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    You are in: Home / Cookbooks / 2006 WT Asia
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    2006 WT Asia

    This coobook contains my Asian recipes for the Zaar World Tour. Some are true Asian dishes and for many of those you will need to buy the ingredients from an Asian shop. Others are inspired by Asian ingredients such as soy sauce, curry paste or typical Asian spices and herbs.
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    Somebody was requesting a lentil soup recipe without tomatoes. Here is the one I know. I made it last winter and I really liked it. The recipe says it's low-fat and the soup is definitely quick to throw together. I'm not sure if I used lime as stated or lemon, since I don't usually have lime at home, but do the rest of the ingredients. That's another good thing about this recipe; it uses storecupboard ingredients. I am already looking forward to prepare this soup again when it gets colder... You can use whatever curry paste you fancy. I used a korma paste. This soup freezes well, yet another advantage. I didn't use the yogurt, I tried it with the yogurt, but I preferred it without. However, I thought you might like it with that's why I didn't leave it out.

    Recipe #133459

    This is a lovely marinade for barbecued or fried chicken. I usually use it for chicken breasts cut into not too thin stripes which I cook on a table barbecue. Most raclette gadgets in Switzerland also include a barbecue facility. In the winter I like to invite people for a raclette and table barbecue evening and the marinated chicken stripes are always part of it. Everybody loves them! I found this marinade in a chicken cooking book and there they recommend it in particular for chicken thighs meat (bones removed). I'm sure it will be nice with whatever part of chicken you fancy. Just remember that the bigger the parts you want to fry/barbecue, the longer the meat should be in the marinade. You may even want to marinate your meat overnigt.

    Recipe #133785

    I like to make my own curry paste. This way I know that the compliments I get for my curries are entirely up to myself. The good thing is that the paste keeps for a couple of weeks in the fridge and can be frozen. The paste makes wonderful presents too. I give them away together with coconut milk, some kaffir lime leaves (I have my own plant), and some ideas how to use it. I also tell them that they can wrap whatever they won't use in tin foil and freeze. The recipe comes from Madhur Jaffrey's Curry Bible, a wonderful book. You will find coriander with roots in Asian stores, but don't worry if you can't find the roots, Madhur Jaffrey writes that you can use a small handful of the leaves instead. However, your paste then won't be as red as when using the roots. This paste is enough for two dishes of pork, beef, chicken, prawns, squid, fish, crabs, lobster meat or hard-boiled eggs.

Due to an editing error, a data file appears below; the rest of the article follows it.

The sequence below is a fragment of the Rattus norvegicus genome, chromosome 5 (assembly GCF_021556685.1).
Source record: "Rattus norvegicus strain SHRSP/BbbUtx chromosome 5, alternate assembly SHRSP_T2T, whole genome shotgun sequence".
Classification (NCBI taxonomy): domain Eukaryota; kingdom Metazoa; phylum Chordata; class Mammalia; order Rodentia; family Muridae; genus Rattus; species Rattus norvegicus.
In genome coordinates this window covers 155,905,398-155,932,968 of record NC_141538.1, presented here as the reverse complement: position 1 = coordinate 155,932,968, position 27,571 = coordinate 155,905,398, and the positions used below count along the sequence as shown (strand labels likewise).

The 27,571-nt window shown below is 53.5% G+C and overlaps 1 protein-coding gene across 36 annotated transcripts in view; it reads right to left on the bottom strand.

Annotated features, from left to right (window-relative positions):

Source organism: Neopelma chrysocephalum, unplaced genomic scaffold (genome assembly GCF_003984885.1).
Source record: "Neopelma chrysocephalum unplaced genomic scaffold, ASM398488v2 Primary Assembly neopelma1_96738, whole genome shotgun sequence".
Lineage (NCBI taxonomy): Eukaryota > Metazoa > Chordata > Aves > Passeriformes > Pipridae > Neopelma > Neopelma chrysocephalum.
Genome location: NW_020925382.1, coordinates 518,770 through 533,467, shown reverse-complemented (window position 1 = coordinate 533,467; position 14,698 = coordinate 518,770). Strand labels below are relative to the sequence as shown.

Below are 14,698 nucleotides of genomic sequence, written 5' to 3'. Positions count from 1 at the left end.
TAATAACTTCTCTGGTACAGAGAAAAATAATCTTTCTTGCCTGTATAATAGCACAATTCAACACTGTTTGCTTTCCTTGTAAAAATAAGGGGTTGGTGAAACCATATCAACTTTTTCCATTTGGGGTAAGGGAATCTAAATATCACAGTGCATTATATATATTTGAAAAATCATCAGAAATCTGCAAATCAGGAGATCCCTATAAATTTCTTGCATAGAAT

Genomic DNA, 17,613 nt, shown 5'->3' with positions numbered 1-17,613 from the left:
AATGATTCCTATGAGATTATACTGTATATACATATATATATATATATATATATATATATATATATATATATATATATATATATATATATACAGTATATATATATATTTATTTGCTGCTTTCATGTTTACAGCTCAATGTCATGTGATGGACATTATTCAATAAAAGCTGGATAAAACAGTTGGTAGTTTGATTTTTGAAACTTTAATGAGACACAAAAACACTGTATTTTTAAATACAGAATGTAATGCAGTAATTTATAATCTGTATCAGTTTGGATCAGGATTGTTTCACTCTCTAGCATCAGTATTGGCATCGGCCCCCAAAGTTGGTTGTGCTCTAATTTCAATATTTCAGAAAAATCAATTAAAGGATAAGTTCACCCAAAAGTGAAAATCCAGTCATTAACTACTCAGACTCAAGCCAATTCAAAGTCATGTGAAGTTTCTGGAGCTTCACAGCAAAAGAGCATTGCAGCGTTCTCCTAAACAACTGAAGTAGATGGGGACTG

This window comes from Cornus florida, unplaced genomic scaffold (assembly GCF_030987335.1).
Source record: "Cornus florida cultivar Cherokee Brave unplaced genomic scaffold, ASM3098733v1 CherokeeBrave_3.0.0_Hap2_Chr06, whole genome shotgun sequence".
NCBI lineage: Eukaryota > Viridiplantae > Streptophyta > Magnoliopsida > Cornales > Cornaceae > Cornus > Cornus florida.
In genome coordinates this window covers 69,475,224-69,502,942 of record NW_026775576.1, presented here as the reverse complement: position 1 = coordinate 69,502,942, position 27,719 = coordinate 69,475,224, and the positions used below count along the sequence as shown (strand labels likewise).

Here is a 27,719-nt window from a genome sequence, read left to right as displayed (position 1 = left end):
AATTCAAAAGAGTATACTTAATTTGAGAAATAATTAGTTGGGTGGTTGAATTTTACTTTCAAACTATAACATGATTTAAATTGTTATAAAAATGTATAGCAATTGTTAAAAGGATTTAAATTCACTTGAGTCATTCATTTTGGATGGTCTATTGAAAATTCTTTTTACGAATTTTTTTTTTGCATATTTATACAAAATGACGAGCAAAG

Recipe #133926

    I love making my own curry pastes for my favourite Thai curries. Yellow Curry Paste is milder than Red or Green Curry Paste because it contains less chillies. Curry powder and turmeric make the paste yellow. Different to the Red and Green Curry Paste it also contains cinnamon but no coriander roots. This paste keeps for two weeks in the fridge but it also freezes well. Just wrap some of the paste (say 2-3 tablespoons) in tinfoil, label, and freeze. This way, you will always have curry paste and it can even be used frozen (well, that's at least what I sometimes do). The recipe comes from Madhur Jaffreys Ultimate Curry Bible and she got it from the Grand Hyatt Erawan in Bangkok. This paste is enough for two dishes of pork, beef, chicken, prawns, squid, fish, crabs, lobster meat or hard-boiled eggs. For a Red Curry Paste see recipe #133926.

    Recipe #135878

    I've recently turned 30 and invited my friends to my place to an Indian/Singaporean meal. I served these mini garlic naans as an appetizer and they disappeared quickly. The original recipe didn't ask to sprinkle them with salt, but I did a batch with and without and preferred the salted ones. I also sprinkled some with fresh coriander (cilantro), although the original recipe only called for parsley. I have changed the baking temperature to 375°C, as one reviewer pointed out that the naans were done in about 8 minutes at a temperature of 375°F.

    Recipe #140376

    This is the suggested side dish to go with Recipe #141328. Some Raita is also nice with it.

    Recipe #141400

    Mackerel is a cheap and underrated fish. If you like spicy food, this one is for you. It's dead simple and really quick. Serve this to your dinner guests (if they don't mind whole fish), as this is really impressive and they will think you have been in the kitchen for ages... Let them open their individual parcels at the table. All the flavours will stream into their nose...lovely. I always serve some Raita with it because this cools the spicy fish. You may use the Simple Raita below (at the end of the directions) or use your own. Also nice with it is the Beetroot Relish (also below) or any kind of salad. I think some plain rice would be nice as well. Recipe source is the 'Good Food' magazine (March 04).

    Recipe #141328